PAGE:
The Editors Guild of India on Friday expressed its concern over the registration of an FIR against Scroll Executive Editor Supriya Sharma and its Chief Editor over a report published from Varanasi’s Domari village, calling it an “overreaction” that “will seriously undermine freedom of the media”.
Taking cognizance of the FIR, the Guild, in a statement, said the use of the various Sections of the IPC and the SC/ST Act and the use of “criminal provisions of the law against journalists has now become an unhealthy and despicable trend that has no place in any vibrant democracy”.
“Worse, the increasing frequency of such misuse of laws by the authorities is tantamount to shooting the messenger and destroying a key pillar of India’s democracy,” the Guild said in a statement, adding that it “needs to be resisted as well as eliminated.”
The Editors Guild of India has issued a statement pic.twitter.com/kjjQ0bt8R5
— Editors Guild of India (@IndEditorsGuild) June 19, 2020
An FIR was filed against the reporter on June 13, on the basis of a complaint by Mala Devi, who Sharma had reportedly quoted in the report titled ‘In Varanasi village adopted by Prime Minister Modi, people went hungry during the lockdown’, published on Scroll.in on June 8.
The FIR was filed under IPC sections 269 (negligent act likely to spread infection of disease dangerous to life), 501 (printing or engraving matter known to be defamatory) and under the SC/ST Act.
Reacting to the FIR, Scroll.in replied saying, “Scroll.in interviewed Mala in Domari village, Varanasi, Uttar Pradesh, on June 5, 2020. Her statements have accurately been reported in the article.”
Taking note of the statement by the website that it stood by the article in question, the Guild said it finds the “flagrant misuse of such laws unjustifiable and reprehensible”.
Earlier this month, the Editors Guild of India said it is “deeply concerned by the growing tendency among police in various states to take cognisance of frivolous charges against journalists and convert them” into an FIR. The statement followed the registration of an FIR against senior journalist Vinod Dua based on a complaint by Naveen Kumar, “identified as a spokesperson” of the BJP.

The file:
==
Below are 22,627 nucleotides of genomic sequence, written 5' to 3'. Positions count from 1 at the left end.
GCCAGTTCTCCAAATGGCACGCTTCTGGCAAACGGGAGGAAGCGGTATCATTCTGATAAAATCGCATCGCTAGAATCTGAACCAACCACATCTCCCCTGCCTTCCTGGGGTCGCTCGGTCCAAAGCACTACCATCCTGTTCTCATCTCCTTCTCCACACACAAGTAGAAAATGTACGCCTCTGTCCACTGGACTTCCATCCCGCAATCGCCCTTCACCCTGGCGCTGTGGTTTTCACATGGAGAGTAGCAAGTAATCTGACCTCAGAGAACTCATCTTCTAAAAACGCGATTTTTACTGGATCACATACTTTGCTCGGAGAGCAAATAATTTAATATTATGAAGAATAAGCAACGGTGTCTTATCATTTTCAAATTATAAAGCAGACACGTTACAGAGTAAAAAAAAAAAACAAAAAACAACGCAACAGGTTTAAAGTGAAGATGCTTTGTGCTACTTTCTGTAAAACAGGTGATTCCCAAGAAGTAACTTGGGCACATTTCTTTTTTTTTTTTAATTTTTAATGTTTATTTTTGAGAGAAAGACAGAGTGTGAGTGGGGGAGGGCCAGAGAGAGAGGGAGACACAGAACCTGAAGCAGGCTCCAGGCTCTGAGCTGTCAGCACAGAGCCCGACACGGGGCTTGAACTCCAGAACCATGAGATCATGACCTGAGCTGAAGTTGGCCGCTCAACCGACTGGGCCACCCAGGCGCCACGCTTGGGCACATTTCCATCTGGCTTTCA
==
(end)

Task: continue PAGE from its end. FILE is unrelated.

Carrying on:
Last month, the Guild took note of the Delhi Police’s action against a reporter with the The Indian Express, describing it as “egregious and high-handed”, and called out a “concern a growing pattern of misuse of criminal laws to intimidate journalists in different parts of the country”.
In April, the Guild condemned the alleged attack at Republic TV editor-in-chief Arnab Goswami following the registration of FIRs against the journalist for “inciting communal hatred”. “Any physical attack, instigation for hate or verbal abuse hurled against any journalist is a reprehensible act,” it had then said in a statement.
The same month, the Guild condemned the registration of FIR against the Editor-in-Chief of the website The Wire, and the government’s statement before the Supreme Court blaming the media for “causing panic among migrant workers leading to their mass movement in the wake of the lockdown.”
In March, responding to the multiple cases of police stopping journalists from reporting in different parts of the country since the 21-day lockdown came into effect, the Guild said police needs to be reminded by the governments that journalists provide an essential service and are exempted.